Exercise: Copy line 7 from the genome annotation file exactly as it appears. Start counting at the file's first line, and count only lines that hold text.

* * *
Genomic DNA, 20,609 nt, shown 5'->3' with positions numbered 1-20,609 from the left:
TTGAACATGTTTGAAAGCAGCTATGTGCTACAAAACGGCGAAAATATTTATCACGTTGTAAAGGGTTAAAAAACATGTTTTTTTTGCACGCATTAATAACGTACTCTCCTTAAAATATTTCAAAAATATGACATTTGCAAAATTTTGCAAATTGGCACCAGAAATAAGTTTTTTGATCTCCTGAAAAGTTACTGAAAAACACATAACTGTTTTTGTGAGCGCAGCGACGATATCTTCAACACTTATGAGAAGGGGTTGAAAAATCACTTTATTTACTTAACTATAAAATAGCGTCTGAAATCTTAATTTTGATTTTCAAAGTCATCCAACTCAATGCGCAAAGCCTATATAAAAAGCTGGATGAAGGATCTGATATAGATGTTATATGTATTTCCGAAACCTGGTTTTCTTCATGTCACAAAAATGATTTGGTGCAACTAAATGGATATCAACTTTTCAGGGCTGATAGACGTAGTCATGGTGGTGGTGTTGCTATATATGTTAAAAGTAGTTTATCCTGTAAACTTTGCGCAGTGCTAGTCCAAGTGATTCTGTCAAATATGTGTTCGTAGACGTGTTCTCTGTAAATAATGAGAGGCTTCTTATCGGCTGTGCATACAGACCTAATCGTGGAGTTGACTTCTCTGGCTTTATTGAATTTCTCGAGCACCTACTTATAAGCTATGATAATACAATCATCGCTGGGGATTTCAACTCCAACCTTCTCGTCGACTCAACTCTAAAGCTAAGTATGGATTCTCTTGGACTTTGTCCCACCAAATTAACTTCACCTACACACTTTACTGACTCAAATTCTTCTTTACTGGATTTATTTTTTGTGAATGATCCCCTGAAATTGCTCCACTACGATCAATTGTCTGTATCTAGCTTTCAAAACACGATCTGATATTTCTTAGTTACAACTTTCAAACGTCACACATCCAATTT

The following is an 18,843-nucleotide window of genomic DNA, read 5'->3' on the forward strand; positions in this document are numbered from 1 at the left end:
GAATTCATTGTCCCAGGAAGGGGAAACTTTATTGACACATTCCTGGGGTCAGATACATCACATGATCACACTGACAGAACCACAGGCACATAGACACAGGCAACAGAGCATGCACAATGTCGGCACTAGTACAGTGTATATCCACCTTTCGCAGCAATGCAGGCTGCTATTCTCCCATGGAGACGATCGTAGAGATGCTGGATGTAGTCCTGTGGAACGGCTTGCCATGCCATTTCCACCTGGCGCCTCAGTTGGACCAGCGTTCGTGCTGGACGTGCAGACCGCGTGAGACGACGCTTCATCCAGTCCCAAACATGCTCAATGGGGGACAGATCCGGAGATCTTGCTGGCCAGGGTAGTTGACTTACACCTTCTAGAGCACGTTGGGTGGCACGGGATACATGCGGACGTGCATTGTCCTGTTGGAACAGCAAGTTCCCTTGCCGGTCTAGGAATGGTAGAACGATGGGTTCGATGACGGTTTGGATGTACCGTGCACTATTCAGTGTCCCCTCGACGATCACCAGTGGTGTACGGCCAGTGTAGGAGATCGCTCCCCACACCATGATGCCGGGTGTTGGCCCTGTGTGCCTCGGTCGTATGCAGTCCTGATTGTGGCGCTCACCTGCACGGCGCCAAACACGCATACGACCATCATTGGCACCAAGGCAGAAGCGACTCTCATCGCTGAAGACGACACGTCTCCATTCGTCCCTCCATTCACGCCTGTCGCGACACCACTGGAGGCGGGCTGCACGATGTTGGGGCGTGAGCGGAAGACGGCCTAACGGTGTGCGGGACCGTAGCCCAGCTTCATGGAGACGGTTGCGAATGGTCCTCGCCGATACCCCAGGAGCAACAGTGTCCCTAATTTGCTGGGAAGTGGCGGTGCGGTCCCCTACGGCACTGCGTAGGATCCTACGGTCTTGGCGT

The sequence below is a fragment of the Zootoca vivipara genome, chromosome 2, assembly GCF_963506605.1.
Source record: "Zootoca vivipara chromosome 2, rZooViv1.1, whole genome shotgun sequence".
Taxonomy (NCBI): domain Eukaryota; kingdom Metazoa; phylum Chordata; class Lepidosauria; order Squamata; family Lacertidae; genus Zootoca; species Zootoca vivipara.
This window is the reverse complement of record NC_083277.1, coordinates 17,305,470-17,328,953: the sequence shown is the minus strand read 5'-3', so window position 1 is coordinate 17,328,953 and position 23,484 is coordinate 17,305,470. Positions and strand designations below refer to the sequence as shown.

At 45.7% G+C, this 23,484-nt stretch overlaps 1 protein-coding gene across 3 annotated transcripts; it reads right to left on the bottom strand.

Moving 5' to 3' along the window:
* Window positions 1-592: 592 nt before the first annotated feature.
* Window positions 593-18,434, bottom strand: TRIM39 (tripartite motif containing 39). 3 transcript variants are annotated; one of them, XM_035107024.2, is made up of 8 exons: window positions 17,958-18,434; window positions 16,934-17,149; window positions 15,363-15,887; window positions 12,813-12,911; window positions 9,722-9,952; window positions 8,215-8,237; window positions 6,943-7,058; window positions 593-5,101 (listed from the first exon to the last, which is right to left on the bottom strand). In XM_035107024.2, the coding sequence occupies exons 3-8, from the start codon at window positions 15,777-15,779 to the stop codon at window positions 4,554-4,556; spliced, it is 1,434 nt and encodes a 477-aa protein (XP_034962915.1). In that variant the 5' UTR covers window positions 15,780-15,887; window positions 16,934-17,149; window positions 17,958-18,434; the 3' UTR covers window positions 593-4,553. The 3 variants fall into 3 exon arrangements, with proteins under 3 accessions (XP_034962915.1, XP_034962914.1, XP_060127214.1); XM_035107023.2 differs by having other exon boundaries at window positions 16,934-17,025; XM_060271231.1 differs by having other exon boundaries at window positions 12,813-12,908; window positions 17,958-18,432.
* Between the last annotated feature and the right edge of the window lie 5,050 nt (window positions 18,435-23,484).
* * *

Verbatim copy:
Taxonomy (NCBI): domain Eukaryota; kingdom Metazoa; phylum Chordata; class Lepidosauria; order Squamata; family Lacertidae; genus Zootoca; species Zootoca vivipara.